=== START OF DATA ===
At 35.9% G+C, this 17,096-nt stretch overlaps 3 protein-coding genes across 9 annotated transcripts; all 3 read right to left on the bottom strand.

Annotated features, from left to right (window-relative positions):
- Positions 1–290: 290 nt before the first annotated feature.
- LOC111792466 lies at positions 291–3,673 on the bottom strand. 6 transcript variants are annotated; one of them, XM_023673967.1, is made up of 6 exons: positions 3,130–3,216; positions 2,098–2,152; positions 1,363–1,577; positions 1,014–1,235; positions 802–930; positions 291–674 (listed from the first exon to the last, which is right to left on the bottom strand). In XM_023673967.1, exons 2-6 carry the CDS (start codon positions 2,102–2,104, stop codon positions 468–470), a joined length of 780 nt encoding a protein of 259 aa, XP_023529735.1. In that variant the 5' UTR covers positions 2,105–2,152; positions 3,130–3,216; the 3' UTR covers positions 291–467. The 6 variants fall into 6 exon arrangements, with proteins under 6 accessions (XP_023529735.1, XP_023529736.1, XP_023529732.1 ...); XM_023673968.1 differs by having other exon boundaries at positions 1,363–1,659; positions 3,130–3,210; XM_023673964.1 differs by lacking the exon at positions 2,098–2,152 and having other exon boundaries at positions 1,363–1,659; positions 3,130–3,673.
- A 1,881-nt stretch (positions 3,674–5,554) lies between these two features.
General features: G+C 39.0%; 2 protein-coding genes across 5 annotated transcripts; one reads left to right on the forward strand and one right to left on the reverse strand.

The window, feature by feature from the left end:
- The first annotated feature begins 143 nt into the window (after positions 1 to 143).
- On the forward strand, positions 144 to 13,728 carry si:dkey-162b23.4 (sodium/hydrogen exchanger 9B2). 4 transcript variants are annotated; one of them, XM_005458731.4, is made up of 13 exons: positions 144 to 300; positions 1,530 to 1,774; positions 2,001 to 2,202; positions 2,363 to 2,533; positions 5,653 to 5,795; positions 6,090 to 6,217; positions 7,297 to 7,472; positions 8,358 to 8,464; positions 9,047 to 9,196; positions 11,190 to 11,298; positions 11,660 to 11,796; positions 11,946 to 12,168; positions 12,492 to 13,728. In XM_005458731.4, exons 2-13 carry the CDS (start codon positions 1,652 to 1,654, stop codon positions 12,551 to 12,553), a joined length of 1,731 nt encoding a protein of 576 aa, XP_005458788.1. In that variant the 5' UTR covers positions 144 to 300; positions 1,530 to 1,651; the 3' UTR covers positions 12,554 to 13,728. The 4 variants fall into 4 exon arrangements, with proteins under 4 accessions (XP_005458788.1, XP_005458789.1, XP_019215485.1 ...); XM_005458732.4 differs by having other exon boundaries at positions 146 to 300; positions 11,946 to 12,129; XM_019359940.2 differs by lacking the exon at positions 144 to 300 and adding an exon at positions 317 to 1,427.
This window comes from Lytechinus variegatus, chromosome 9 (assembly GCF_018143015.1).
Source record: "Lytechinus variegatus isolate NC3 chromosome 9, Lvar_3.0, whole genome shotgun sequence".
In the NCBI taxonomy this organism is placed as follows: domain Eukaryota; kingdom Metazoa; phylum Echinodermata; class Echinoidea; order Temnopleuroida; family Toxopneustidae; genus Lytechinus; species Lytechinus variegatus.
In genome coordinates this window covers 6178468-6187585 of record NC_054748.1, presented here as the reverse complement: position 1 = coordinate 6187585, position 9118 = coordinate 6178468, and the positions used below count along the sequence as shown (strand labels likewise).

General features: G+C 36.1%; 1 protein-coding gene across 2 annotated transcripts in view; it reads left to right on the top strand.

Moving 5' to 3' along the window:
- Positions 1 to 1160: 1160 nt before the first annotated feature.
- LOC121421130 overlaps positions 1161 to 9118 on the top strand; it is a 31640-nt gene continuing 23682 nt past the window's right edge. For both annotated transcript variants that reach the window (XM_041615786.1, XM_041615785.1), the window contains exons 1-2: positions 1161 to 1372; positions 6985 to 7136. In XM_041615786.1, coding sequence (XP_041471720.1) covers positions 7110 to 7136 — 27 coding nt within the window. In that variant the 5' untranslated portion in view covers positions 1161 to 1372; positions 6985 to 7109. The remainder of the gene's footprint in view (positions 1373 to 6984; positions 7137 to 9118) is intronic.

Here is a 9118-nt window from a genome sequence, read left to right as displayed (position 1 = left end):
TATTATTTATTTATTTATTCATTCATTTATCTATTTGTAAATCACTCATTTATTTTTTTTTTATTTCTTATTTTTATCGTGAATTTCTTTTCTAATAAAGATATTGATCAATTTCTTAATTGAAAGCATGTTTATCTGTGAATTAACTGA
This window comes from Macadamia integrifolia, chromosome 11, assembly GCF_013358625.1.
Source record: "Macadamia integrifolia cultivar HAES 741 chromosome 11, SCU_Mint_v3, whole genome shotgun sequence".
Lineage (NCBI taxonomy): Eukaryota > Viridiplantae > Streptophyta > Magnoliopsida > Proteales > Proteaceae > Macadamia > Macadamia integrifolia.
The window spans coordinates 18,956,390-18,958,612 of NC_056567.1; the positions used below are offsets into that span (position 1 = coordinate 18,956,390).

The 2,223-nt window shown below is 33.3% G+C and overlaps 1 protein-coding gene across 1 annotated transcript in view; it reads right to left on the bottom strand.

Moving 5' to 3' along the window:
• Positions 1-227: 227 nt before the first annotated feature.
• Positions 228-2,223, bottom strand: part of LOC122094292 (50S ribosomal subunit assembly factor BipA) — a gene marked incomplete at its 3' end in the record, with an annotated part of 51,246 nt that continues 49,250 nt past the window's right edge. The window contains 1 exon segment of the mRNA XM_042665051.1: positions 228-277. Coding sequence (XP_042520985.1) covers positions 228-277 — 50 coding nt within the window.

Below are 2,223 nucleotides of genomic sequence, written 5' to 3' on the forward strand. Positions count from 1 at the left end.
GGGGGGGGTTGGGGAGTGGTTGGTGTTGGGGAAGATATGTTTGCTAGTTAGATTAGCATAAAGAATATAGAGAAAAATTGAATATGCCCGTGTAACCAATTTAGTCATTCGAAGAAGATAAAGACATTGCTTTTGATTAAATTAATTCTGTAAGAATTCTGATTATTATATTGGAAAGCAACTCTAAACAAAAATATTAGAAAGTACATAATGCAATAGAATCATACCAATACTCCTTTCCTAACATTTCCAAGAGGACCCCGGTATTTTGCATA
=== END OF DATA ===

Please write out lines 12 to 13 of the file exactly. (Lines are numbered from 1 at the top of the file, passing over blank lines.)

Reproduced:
In the NCBI taxonomy this organism is placed as follows: domain Eukaryota; kingdom Metazoa; phylum Echinodermata; class Echinoidea; order Temnopleuroida; family Toxopneustidae; genus Lytechinus; species Lytechinus variegatus.
In genome coordinates this window covers 6178468-6187585 of record NC_054748.1, presented here as the reverse complement: position 1 = coordinate 6187585, position 9118 = coordinate 6178468, and the positions used below count along the sequence as shown (strand labels likewise).